Mostafa al-Waziri, secretary general of the Supreme Council of Antiquities, says the discovery is "rare" and reveals more about the development of pottery manufacturing and the daily lives of ancient Egyptians during that time in history.
The opening had been delayed for three days to water leaks.
He further pointed out that no evidence such as silver or gold metallic masks, small statues, amulets or inscriptions were found to prove that the mummies belong to a royal family.
CAIRO - 19 July 2018: Egypt started opening the mysterious sarcophagus unearthed 20 days ago in Alexandria, amid rumors over a "possible curse" that could be cast on the world once the sarcophagus is opened. It's uncertain if that suggestion is accurate.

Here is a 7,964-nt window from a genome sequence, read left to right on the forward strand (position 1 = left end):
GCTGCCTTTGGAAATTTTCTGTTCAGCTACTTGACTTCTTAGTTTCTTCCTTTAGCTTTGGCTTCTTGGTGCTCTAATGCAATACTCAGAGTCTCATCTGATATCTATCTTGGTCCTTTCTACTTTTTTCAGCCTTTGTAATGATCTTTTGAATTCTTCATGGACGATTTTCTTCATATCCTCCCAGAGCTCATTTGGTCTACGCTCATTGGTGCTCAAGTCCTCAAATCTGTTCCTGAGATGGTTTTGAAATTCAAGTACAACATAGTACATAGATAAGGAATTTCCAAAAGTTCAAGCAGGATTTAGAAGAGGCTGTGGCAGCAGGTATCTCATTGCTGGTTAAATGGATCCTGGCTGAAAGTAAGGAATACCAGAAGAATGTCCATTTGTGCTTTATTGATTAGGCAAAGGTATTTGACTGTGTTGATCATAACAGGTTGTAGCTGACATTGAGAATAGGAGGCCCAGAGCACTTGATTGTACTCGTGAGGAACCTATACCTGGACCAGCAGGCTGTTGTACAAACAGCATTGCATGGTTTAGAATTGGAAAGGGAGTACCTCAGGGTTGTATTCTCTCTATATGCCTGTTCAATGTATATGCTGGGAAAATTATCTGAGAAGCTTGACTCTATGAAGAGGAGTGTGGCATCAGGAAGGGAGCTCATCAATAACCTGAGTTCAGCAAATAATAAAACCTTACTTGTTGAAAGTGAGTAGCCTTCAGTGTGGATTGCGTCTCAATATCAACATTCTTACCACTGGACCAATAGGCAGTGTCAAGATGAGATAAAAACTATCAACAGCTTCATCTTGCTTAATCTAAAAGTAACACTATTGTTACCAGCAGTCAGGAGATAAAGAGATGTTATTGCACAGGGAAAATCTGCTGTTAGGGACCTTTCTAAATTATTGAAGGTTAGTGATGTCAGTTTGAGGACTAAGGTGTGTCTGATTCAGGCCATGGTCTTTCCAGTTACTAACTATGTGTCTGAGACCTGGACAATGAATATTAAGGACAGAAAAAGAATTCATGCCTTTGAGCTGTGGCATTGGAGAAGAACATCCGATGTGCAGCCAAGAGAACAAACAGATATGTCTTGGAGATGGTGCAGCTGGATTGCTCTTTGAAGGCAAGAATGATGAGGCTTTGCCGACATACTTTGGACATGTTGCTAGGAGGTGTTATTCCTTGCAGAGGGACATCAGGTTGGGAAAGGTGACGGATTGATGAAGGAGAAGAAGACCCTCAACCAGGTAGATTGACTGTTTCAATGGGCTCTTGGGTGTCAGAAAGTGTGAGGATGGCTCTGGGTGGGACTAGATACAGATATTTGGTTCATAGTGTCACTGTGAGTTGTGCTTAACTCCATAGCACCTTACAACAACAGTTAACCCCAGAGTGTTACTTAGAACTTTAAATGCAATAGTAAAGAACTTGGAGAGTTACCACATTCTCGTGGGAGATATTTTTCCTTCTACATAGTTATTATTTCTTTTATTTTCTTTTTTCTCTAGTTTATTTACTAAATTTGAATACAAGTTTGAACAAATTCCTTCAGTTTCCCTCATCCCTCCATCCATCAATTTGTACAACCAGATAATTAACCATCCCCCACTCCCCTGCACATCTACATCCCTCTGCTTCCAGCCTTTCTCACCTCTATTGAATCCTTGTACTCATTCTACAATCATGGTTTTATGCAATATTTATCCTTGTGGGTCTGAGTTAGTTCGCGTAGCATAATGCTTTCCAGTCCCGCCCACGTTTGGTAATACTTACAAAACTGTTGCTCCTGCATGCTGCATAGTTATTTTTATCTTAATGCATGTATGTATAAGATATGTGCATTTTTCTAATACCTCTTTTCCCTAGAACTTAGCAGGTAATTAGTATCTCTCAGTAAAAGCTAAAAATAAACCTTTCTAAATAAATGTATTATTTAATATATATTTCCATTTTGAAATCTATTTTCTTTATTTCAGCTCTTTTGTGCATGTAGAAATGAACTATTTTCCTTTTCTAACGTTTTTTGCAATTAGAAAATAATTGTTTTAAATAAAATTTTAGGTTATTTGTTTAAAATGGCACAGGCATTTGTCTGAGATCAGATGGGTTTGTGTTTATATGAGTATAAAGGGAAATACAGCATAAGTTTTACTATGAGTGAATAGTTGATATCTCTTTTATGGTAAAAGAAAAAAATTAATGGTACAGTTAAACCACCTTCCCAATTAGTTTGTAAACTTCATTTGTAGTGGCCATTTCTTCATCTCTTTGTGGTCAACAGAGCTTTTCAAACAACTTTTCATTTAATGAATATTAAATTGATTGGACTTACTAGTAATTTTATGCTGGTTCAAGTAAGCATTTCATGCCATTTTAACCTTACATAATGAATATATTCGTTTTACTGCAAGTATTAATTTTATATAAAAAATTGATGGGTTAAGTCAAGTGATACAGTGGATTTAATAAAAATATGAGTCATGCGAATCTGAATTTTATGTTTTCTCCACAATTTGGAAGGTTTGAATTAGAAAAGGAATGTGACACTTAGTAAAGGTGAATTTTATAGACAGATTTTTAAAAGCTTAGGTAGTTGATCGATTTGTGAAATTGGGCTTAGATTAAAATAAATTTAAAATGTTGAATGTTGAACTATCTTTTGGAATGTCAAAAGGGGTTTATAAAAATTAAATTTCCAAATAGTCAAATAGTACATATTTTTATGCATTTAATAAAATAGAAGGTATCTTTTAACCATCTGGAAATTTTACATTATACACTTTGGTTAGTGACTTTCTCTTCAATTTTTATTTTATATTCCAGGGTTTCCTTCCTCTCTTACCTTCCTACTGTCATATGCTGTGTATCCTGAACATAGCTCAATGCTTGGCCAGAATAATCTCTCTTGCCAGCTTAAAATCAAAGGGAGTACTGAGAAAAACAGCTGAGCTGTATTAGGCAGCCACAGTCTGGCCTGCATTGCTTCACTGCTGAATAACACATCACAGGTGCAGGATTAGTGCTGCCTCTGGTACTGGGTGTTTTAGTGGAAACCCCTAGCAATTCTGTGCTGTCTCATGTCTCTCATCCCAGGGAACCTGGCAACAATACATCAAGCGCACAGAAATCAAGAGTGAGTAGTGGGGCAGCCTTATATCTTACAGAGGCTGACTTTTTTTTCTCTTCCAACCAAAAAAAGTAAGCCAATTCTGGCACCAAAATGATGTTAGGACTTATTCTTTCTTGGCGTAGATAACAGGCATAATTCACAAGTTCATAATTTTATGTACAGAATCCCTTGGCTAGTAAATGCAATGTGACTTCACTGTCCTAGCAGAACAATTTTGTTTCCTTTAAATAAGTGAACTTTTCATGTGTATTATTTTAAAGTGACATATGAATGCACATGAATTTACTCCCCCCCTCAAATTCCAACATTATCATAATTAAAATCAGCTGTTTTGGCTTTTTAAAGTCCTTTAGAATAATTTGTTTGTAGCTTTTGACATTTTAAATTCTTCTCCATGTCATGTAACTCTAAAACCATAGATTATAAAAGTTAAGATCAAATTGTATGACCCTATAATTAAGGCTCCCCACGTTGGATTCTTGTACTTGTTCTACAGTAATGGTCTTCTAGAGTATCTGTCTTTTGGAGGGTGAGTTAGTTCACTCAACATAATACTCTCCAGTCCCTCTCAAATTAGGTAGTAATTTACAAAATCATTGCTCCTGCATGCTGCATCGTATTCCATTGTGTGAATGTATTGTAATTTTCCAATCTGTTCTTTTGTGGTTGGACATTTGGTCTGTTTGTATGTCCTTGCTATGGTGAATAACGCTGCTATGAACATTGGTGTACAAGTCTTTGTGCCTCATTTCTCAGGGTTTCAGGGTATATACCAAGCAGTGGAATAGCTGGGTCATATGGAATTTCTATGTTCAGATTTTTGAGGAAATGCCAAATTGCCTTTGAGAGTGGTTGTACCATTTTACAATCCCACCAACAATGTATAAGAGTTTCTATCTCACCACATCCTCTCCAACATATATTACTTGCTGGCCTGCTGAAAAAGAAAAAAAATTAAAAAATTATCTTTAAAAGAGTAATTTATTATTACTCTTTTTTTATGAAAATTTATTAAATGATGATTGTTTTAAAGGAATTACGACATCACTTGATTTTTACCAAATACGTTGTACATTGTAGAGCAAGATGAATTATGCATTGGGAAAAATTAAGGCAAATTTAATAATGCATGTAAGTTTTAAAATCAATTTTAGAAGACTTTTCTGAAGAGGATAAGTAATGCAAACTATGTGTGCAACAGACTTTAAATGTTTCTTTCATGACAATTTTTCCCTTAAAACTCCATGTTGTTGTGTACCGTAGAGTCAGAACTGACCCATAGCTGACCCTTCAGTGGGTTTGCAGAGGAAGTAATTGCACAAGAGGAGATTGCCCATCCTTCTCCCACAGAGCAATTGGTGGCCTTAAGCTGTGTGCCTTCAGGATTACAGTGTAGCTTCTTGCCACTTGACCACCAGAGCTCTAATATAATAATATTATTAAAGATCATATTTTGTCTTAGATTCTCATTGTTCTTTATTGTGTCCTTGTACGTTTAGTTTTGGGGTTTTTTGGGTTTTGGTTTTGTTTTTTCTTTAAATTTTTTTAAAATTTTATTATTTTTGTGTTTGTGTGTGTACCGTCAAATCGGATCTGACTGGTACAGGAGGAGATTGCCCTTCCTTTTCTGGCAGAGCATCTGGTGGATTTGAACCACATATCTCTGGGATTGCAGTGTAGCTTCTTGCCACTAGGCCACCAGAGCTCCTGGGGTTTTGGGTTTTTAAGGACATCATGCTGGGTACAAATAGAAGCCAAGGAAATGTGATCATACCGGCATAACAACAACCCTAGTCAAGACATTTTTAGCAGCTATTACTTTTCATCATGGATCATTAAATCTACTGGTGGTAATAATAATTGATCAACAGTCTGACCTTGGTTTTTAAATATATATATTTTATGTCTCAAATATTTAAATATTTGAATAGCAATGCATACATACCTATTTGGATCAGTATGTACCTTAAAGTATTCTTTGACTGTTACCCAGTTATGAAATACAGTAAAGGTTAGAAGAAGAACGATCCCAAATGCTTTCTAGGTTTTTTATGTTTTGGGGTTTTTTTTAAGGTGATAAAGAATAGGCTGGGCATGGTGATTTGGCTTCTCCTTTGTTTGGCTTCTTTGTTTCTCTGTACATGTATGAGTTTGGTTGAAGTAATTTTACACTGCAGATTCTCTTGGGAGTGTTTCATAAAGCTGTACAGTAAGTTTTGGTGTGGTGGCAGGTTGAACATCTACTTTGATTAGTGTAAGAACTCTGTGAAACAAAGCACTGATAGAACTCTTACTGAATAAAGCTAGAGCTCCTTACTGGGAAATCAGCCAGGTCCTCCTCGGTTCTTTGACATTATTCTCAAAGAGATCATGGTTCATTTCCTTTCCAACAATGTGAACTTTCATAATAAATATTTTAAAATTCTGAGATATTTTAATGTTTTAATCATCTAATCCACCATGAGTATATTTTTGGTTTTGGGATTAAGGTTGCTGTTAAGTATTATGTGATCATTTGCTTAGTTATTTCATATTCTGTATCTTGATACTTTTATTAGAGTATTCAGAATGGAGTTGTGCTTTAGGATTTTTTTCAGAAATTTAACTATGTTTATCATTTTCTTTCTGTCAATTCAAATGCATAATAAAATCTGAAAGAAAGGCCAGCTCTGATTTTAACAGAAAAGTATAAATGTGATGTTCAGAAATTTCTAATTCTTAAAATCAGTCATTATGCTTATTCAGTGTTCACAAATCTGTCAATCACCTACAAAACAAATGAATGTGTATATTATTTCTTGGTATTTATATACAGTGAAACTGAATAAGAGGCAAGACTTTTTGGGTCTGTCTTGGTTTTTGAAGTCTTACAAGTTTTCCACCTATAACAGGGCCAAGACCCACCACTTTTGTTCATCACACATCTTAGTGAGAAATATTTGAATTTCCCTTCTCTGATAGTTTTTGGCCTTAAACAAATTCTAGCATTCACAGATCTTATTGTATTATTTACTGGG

Egypt's Antiquities Ministry said that after an initial round of preservation work, the 30-ton sarcophagus will be lifted out from the construction site and transferred to its facilities. Researchers opened the sarcophagus at the site where it was discovered. When exactly did they live? What killed them? Why were they buried in such a giant sarcophagus? And how did so much liquid sewage get into the sarcophagus?
Theories had been rattling around that it belonged to Alexander the Great, whose burial place has never been found and the person in which Alexandria is named after. Once the last pharaoh, Cleopatra VII, killed herself in 30 B.C., the Roman Empire took over Egypt.
Shaaban Abdel-Moneim, an expert on mummies, said that the skull of one of the skeletons bears the mark of an arrow wound. The exact age of the skeletons is unclear. In ancient Egypt, it was not uncommon for a sarcophagus to be reused, the bodies of its former occupants removed and new occupants put inside.
Experts were elated when they found the 10ft long sarcophagus, which dates back to the Ptolemaic dynasty that lasted between 305BC and 30BC.
Nevertheless, the skeletons will be moved to the National Museum of Alexandria to be studied.